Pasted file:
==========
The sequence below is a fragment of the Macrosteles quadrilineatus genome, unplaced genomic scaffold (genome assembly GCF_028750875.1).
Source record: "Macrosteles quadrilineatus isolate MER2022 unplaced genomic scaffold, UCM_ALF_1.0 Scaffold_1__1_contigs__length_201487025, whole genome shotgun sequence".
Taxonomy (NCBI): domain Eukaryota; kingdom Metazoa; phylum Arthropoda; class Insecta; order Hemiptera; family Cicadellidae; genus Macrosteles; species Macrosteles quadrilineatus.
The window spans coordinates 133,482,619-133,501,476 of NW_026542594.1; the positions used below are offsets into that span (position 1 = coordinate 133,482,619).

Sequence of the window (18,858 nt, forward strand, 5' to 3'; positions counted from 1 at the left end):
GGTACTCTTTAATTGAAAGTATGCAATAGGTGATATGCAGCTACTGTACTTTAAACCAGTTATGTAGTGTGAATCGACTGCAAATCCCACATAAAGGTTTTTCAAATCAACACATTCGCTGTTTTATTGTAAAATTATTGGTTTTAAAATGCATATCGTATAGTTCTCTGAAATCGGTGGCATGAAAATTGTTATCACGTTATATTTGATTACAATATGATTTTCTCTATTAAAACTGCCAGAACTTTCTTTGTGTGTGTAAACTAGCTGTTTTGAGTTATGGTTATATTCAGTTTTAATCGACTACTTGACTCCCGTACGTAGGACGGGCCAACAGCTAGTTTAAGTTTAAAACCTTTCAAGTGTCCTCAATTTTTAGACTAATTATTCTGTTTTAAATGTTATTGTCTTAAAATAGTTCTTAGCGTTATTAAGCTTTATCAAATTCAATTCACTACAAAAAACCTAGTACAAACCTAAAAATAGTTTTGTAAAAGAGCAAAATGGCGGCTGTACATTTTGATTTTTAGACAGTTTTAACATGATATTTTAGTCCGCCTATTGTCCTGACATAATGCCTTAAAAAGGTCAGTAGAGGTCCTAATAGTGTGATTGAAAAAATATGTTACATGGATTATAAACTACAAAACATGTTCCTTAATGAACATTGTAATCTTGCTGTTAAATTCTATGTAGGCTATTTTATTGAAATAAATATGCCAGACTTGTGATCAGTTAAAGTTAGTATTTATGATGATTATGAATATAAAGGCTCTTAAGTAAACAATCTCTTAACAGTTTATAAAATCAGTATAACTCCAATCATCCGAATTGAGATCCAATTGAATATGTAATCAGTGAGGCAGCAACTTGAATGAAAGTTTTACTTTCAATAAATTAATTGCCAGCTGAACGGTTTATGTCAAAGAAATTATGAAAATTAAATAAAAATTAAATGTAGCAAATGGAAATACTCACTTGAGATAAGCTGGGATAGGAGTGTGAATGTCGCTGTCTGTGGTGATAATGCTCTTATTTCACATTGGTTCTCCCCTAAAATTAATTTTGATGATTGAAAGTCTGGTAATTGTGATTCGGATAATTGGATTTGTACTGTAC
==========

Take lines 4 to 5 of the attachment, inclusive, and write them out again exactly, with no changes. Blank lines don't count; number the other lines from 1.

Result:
The window spans coordinates 133,482,619-133,501,476 of NW_026542594.1; the positions used below are offsets into that span (position 1 = coordinate 133,482,619).

Sequence of the window (18,858 nt, forward strand, 5' to 3'; positions counted from 1 at the left end):